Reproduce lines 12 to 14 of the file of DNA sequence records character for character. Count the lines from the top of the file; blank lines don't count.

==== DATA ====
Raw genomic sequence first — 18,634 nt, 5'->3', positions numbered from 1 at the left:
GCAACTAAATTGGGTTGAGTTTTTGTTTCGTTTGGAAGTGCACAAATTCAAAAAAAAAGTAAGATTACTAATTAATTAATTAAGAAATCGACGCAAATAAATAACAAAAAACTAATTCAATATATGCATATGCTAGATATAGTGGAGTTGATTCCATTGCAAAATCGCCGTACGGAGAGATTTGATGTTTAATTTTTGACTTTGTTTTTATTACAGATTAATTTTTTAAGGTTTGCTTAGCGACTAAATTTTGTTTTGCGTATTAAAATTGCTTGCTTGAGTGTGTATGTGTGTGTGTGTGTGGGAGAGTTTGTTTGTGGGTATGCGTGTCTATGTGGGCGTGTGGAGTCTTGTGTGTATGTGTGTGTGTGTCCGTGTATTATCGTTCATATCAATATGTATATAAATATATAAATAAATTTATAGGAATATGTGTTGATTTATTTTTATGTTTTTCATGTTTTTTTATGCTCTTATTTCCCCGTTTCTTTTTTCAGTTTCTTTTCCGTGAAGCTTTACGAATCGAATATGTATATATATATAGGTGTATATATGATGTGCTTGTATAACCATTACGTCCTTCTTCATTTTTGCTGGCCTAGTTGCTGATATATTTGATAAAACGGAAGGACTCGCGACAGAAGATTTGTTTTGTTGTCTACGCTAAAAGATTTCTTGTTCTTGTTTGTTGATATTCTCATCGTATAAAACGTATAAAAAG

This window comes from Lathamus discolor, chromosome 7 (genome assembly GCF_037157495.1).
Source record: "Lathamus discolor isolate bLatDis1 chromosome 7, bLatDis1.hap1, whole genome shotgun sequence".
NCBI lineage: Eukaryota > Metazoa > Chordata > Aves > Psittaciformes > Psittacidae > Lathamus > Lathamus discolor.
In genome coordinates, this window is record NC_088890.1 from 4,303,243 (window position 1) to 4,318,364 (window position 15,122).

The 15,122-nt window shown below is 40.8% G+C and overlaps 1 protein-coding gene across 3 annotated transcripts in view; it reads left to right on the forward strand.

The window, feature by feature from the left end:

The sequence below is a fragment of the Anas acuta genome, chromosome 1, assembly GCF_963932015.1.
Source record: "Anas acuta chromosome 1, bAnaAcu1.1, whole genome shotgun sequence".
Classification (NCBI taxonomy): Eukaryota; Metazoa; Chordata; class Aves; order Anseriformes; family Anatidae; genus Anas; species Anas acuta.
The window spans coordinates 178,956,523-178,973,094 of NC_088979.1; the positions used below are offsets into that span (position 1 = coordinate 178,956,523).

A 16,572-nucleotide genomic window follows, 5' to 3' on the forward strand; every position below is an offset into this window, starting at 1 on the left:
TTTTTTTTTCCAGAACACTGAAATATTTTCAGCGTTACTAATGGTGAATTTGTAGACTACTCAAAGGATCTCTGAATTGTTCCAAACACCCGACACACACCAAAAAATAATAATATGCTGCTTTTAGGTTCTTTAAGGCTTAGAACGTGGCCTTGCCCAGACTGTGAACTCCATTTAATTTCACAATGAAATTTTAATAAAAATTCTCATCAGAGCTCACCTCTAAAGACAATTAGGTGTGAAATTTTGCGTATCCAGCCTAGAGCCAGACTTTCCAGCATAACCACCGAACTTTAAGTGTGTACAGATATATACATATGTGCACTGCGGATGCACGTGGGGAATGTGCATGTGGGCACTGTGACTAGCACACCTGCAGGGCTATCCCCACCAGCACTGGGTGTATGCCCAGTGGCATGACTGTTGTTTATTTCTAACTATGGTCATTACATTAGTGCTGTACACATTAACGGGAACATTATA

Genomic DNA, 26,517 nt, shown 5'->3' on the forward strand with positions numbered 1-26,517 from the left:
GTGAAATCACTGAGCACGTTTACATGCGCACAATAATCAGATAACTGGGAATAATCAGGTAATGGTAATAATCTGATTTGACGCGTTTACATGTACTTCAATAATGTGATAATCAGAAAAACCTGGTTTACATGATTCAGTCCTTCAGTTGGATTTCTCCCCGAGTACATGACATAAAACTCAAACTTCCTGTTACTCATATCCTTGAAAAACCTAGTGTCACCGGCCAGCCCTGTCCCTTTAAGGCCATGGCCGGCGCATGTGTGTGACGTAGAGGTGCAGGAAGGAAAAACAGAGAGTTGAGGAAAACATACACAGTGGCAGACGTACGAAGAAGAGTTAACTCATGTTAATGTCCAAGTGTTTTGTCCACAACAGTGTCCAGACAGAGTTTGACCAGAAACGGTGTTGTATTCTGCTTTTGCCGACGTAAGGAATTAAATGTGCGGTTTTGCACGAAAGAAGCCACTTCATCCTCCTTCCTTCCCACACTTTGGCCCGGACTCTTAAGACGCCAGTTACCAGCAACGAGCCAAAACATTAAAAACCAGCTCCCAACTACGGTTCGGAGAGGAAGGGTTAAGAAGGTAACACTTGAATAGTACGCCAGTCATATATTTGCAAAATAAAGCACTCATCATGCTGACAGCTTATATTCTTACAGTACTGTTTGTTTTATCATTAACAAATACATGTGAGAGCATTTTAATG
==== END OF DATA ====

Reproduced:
The window spans coordinates 178,956,523-178,973,094 of NC_088979.1; the positions used below are offsets into that span (position 1 = coordinate 178,956,523).

A 16,572-nucleotide genomic window follows, 5' to 3' on the forward strand; every position below is an offset into this window, starting at 1 on the left:
TTTTTTTTTCCAGAACACTGAAATATTTTCAGCGTTACTAATGGTGAATTTGTAGACTACTCAAAGGATCTCTGAATTGTTCCAAACACCCGACACACACCAAAAAATAATAATATGCTGCTTTTAGGTTCTTTAAGGCTTAGAACGTGGCCTTGCCCAGACTGTGAACTCCATTTAATTTCACAATGAAATTTTAATAAAAATTCTCATCAGAGCTCACCTCTAAAGACAATTAGGTGTGAAATTTTGCGTATCCAGCCTAGAGCCAGACTTTCCAGCATAACCACCGAACTTTAAGTGTGTACAGATATATACATATGTGCACTGCGGATGCACGTGGGGAATGTGCATGTGGGCACTGTGACTAGCACACCTGCAGGGCTATCCCCACCAGCACTGGGTGTATGCCCAGTGGCATGACTGTTGTTTATTTCTAACTATGGTCATTACATTAGTGCTGTACACATTAACGGGAACATTATA